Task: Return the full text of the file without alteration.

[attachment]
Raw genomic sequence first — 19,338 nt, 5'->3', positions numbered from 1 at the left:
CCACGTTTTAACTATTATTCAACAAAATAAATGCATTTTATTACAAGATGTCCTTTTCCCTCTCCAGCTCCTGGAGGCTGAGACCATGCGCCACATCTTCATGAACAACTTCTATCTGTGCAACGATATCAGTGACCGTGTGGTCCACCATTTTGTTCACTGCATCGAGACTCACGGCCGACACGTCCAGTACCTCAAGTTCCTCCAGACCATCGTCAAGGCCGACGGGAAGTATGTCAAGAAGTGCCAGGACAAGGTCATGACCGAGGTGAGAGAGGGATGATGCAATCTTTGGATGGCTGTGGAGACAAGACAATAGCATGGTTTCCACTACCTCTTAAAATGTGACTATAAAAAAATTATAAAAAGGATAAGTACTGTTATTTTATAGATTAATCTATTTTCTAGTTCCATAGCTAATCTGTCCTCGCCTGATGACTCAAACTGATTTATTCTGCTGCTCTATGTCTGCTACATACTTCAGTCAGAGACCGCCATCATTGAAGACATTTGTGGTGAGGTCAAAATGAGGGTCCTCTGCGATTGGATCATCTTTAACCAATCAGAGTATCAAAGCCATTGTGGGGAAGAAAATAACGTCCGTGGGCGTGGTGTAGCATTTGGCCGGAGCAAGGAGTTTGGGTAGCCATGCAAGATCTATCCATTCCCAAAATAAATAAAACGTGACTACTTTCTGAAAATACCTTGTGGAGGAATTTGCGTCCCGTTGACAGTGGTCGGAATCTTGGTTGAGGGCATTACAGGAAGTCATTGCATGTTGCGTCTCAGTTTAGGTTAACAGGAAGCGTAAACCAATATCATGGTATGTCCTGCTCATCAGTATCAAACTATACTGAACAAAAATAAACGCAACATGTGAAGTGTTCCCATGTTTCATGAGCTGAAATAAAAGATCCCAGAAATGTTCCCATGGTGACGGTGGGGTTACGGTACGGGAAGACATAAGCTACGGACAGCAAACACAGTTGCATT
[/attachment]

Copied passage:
Raw genomic sequence first — 19,338 nt, 5'->3', positions numbered from 1 at the left:
CCACGTTTTAACTATTATTCAACAAAATAAATGCATTTTATTACAAGATGTCCTTTTCCCTCTCCAGCTCCTGGAGGCTGAGACCATGCGCCACATCTTCATGAACAACTTCTATCTGTGCAACGATATCAGTGACCGTGTGGTCCACCATTTTGTTCACTGCATCGAGACTCACGGCCGACACGTCCAGTACCTCAAGTTCCTCCAGACCATCGTCAAGGCCGACGGGAAGTATGTCAAGAAGTGCCAGGACAAGGTCATGACCGAGGTGAGAGAGGGATGATGCAATCTTTGGATGGCTGTGGAGACAAGACAATAGCATGGTTTCCACTACCTCTTAAAATGTGACTATAAAAAAATTATAAAAAGGATAAGTACTGTTATTTTATAGATTAATCTATTTTCTAGTTCCATAGCTAATCTGTCCTCGCCTGATGACTCAAACTGATTTATTCTGCTGCTCTATGTCTGCTACATACTTCAGTCAGAGACCGCCATCATTGAAGACATTTGTGGTGAGGTCAAAATGAGGGTCCTCTGCGATTGGATCATCTTTAACCAATCAGAGTATCAAAGCCATTGTGGGGAAGAAAATAACGTCCGTGGGCGTGGTGTAGCATTTGGCCGGAGCAAGGAGTTTGGGTAGCCATGCAAGATCTATCCATTCCCAAAATAAATAAAACGTGACTACTTTCTGAAAATACCTTGTGGAGGAATTTGCGTCCCGTTGACAGTGGTCGGAATCTTGGTTGAGGGCATTACAGGAAGTCATTGCATGTTGCGTCTCAGTTTAGGTTAACAGGAAGCGTAAACCAATATCATGGTATGTCCTGCTCATCAGTATCAAACTATACTGAACAAAAATAAACGCAACATGTGAAGTGTTCCCATGTTTCATGAGCTGAAATAAAAGATCCCAGAAATGTTCCCATGGTGACGGTGGGGTTACGGTACGGGAAGACATAAGCTACGGACAGCAAACACAGTTGCATT